A graduate of the United States Naval Academy who flew 37 combat missions in support of Operation Iraqi Freedom, Sarah Rhoads is now the vice president of Amazon Global Air. In January, she spoke with Air & Space associate editor Diane Tedeschi on how she is guiding her company’s air-haul network during a pandemic and how her Navy background made her a good fit for Amazon.
Air & Space: How large a part of Amazon is its air division?
Rhoads: The entire Amazon Global Air organization is more than 7,000 associates strong. Some of them are assigned to teams at our air hub and gateways out in the field across the U.S. and Europe. These teams process inbound and outbound shipments that are transported via our aircraft [a mix of 71 Boeing 737s and 767s]. I have some teams that are devoted to operational planning. Some manage maintenance and integrating the full end-to-end operations [within Amazon as a whole].
What is a typical work day like for you?
Thanks to modern technology, I have visibility on what is going on across our network from my fingertips on my laptop computer. We also have a network control center where we have people monitoring weather and flight operations 24/7. Like many organizations, COVID has changed our ways of doing business. I have teams that would typically work in a corporate environment in Seattle—they’re now working from home. I still travel out to the field when I have the opportunity. It allows me to ensure the COVID-19 protocols we’ve put in place.
Before the pandemic, how often did you travel?
I would say 50 to 60 percent of the time, including international travel. I have a team in Europe. We just recently launched a hub at the Leipzig airport last October.
Has demand for Amazon delivery increased during the pandemic?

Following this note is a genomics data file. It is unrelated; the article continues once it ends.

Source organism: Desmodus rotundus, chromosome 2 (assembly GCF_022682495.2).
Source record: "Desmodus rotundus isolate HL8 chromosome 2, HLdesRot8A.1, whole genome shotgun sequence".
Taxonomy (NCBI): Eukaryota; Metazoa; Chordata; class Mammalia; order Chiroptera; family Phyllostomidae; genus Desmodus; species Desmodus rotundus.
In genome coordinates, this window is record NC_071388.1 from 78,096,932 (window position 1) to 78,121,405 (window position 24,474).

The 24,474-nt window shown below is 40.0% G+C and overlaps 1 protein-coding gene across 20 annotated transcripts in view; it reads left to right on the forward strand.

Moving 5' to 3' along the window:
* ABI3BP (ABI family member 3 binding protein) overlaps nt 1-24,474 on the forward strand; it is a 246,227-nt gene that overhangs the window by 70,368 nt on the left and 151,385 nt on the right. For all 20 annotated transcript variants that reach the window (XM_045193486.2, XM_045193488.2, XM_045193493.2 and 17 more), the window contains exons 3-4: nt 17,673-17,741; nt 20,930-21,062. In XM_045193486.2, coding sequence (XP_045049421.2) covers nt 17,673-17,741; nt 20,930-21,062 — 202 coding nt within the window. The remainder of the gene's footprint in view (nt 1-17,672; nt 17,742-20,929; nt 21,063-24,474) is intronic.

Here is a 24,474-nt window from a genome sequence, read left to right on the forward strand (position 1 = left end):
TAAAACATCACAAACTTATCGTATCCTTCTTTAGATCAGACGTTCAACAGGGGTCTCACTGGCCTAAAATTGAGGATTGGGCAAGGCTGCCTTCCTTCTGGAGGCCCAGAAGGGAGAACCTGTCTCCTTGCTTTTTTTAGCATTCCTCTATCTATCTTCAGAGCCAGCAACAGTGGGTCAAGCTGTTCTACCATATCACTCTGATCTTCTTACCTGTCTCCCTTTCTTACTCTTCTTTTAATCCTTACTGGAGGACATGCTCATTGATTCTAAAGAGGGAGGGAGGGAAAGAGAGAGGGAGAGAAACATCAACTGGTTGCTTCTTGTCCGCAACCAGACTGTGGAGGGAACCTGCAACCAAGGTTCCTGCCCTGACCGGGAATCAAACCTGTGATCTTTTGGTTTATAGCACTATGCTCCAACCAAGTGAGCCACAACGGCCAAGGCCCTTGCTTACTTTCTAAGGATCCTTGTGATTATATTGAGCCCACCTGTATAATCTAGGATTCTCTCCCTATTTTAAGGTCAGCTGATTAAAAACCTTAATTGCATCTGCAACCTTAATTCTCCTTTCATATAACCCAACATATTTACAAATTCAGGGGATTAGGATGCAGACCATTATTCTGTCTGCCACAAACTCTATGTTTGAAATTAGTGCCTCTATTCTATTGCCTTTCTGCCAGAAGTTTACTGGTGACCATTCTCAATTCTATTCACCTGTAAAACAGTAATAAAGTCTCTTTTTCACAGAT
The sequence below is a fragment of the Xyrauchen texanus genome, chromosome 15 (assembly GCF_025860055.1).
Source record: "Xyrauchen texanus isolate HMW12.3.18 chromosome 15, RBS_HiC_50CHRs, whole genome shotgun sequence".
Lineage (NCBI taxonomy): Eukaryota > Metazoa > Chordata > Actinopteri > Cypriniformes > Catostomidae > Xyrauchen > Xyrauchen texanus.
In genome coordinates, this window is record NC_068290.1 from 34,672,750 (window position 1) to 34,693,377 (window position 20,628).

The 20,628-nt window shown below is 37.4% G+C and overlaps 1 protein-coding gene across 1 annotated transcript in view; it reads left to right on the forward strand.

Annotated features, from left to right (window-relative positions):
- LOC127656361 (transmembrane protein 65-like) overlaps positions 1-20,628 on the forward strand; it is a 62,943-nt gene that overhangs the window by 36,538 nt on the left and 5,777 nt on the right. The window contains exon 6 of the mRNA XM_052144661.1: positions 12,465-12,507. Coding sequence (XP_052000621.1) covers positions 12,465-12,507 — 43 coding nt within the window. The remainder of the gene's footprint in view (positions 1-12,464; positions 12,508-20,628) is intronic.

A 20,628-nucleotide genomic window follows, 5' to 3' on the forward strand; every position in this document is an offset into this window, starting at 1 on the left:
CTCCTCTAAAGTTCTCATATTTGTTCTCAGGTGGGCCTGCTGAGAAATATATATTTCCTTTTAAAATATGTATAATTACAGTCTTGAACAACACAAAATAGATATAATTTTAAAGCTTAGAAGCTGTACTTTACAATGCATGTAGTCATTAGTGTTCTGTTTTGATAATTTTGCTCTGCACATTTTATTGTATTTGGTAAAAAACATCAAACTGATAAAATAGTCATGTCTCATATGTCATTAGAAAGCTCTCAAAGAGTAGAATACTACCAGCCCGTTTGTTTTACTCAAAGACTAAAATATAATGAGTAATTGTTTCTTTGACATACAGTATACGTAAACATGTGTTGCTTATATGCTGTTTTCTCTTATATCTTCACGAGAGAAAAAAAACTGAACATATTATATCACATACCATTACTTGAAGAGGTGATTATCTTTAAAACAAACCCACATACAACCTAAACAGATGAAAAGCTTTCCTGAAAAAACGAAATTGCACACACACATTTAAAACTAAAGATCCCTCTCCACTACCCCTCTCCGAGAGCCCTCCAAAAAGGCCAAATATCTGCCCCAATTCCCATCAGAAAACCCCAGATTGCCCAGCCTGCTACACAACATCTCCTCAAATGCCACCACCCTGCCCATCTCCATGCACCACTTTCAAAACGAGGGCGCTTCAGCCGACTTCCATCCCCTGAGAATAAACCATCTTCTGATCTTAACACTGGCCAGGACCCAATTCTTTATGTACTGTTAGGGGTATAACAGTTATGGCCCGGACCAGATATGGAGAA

As you could imagine, Amazon has played a critical role in meeting demand as our customers have really figured out how to adapt—whether it be the work-from-home environment and situations where mobility is limited. We’re customer-obsessed, as we like to put it, and we will do what it takes to ensure that our customers get what’s needed.
What has been the biggest challenge in meeting the increased demand for e-commerce?
Well, luckily, we have a core infrastructure in place: our supply chain, our fulfillment centers, our transportation services (whether it be aircraft or line-haul), and then our final-mile delivery services. So that foundation was set. I would say that one of our biggest challenges was ensuring that we had continuity of operations while we kept our associates safe, especially in the early days of covid-19. The first thing we did was ensure that our associates had masks. We had disinfected cleaning in our buildings. We had to put these [safety] protocols in place.
Did you have to expand your fleet of aircraft due to the pandemic?
We’ve done a decent job planning for our growth requirements—kind of agnostic to the pandemic. Our plans were long-term anyway, and we had the capacity that we needed to handle customer requirements—even during covid-19.
Has Amazon Air been involved in the distribution of personal protective equipment (PPE)?
We facilitated some [charitable] overseas charters from Asia to the U.S. and Europe several times per week to supply our associates and frontline healthcare workers and other organizations in need of PPE. We flew over 100 flights to move 1.1 million cubic feet of [donated] COVID-19 supplies across the United States, including more than 100 million disposable masks. We had a number of flights in Europe as well.
Does Amazon Global Air handle all of your shipping needs? Or do you rely on other companies such as FedEx and UPS?
We still have other partners. We’re just one of a few options available to transport customer shipments from point A to point B. We make sure we have what we need to satisfy that customer promise. Maybe the package will fly with us—maybe it will go via a different method.
What is the biggest spoiler to Amazon’s daily flight schedules?